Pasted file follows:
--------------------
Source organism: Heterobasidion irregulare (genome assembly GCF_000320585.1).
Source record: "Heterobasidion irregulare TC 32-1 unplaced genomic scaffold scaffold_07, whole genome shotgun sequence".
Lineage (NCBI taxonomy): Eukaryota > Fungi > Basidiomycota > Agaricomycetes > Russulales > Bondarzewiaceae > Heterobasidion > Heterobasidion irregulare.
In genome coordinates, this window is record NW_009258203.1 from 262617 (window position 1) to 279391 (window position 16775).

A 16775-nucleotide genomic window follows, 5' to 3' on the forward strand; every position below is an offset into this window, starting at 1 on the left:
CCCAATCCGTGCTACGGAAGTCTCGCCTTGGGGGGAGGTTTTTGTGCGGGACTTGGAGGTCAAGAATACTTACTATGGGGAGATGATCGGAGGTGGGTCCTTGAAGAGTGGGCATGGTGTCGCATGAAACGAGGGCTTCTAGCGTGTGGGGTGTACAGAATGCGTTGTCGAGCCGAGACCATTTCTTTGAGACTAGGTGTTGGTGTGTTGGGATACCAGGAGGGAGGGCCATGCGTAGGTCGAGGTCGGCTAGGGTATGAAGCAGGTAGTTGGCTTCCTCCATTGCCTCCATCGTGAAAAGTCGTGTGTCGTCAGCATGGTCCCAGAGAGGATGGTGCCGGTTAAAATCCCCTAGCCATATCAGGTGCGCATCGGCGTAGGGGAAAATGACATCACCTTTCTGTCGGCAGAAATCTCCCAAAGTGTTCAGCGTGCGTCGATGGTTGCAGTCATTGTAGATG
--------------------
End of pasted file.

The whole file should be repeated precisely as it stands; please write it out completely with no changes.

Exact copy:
Source organism: Heterobasidion irregulare (genome assembly GCF_000320585.1).
Source record: "Heterobasidion irregulare TC 32-1 unplaced genomic scaffold scaffold_07, whole genome shotgun sequence".
Lineage (NCBI taxonomy): Eukaryota > Fungi > Basidiomycota > Agaricomycetes > Russulales > Bondarzewiaceae > Heterobasidion > Heterobasidion irregulare.
In genome coordinates, this window is record NW_009258203.1 from 262617 (window position 1) to 279391 (window position 16775).

A 16775-nucleotide genomic window follows, 5' to 3' on the forward strand; every position below is an offset into this window, starting at 1 on the left:
CCCAATCCGTGCTACGGAAGTCTCGCCTTGGGGGGAGGTTTTTGTGCGGGACTTGGAGGTCAAGAATACTTACTATGGGGAGATGATCGGAGGTGGGTCCTTGAAGAGTGGGCATGGTGTCGCATGAAACGAGGGCTTCTAGCGTGTGGGGTGTACAGAATGCGTTGTCGAGCCGAGACCATTTCTTTGAGACTAGGTGTTGGTGTGTTGGGATACCAGGAGGGAGGGCCATGCGTAGGTCGAGGTCGGCTAGGGTATGAAGCAGGTAGTTGGCTTCCTCCATTGCCTCCATCGTGAAAAGTCGTGTGTCGTCAGCATGGTCCCAGAGAGGATGGTGCCGGTTAAAATCCCCTAGCCATATCAGGTGCGCATCGGCGTAGGGGAAAATGACATCACCTTTCTGTCGGCAGAAATCTCCCAAAGTGTTCAGCGTGCGTCGATGGTTGCAGTCATTGTAGATG